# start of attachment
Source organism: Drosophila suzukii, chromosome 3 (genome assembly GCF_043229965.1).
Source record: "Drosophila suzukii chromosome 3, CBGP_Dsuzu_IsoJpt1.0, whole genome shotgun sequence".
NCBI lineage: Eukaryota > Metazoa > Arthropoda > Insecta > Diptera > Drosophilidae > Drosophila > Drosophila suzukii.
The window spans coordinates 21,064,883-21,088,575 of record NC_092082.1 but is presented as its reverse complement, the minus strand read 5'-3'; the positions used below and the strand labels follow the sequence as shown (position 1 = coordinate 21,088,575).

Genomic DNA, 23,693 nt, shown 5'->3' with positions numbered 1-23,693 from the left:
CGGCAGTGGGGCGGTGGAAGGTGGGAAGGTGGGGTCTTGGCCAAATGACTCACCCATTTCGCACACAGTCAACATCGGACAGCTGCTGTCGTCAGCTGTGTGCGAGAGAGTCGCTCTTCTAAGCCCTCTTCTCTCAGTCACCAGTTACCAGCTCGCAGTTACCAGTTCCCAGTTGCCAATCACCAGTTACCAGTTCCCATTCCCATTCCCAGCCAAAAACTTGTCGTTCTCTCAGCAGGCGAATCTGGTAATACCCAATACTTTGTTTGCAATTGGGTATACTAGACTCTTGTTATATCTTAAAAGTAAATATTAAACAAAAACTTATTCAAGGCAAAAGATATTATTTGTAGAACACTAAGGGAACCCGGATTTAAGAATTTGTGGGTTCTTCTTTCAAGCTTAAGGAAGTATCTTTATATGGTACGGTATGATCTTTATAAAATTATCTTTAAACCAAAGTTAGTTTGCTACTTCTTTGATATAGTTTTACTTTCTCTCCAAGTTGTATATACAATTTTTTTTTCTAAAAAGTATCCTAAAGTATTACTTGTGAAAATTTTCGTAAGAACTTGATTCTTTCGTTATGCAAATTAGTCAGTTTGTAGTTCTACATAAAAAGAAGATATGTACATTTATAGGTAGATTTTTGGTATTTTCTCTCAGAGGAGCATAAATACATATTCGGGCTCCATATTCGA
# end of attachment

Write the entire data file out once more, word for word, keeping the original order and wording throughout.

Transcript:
Source organism: Drosophila suzukii, chromosome 3 (genome assembly GCF_043229965.1).
Source record: "Drosophila suzukii chromosome 3, CBGP_Dsuzu_IsoJpt1.0, whole genome shotgun sequence".
NCBI lineage: Eukaryota > Metazoa > Arthropoda > Insecta > Diptera > Drosophilidae > Drosophila > Drosophila suzukii.
The window spans coordinates 21,064,883-21,088,575 of record NC_092082.1 but is presented as its reverse complement, the minus strand read 5'-3'; the positions used below and the strand labels follow the sequence as shown (position 1 = coordinate 21,088,575).

Genomic DNA, 23,693 nt, shown 5'->3' with positions numbered 1-23,693 from the left:
CGGCAGTGGGGCGGTGGAAGGTGGGAAGGTGGGGTCTTGGCCAAATGACTCACCCATTTCGCACACAGTCAACATCGGACAGCTGCTGTCGTCAGCTGTGTGCGAGAGAGTCGCTCTTCTAAGCCCTCTTCTCTCAGTCACCAGTTACCAGCTCGCAGTTACCAGTTCCCAGTTGCCAATCACCAGTTACCAGTTCCCATTCCCATTCCCAGCCAAAAACTTGTCGTTCTCTCAGCAGGCGAATCTGGTAATACCCAATACTTTGTTTGCAATTGGGTATACTAGACTCTTGTTATATCTTAAAAGTAAATATTAAACAAAAACTTATTCAAGGCAAAAGATATTATTTGTAGAACACTAAGGGAACCCGGATTTAAGAATTTGTGGGTTCTTCTTTCAAGCTTAAGGAAGTATCTTTATATGGTACGGTATGATCTTTATAAAATTATCTTTAAACCAAAGTTAGTTTGCTACTTCTTTGATATAGTTTTACTTTCTCTCCAAGTTGTATATACAATTTTTTTTTCTAAAAAGTATCCTAAAGTATTACTTGTGAAAATTTTCGTAAGAACTTGATTCTTTCGTTATGCAAATTAGTCAGTTTGTAGTTCTACATAAAAAGAAGATATGTACATTTATAGGTAGATTTTTGGTATTTTCTCTCAGAGGAGCATAAATACATATTCGGGCTCCATATTCGA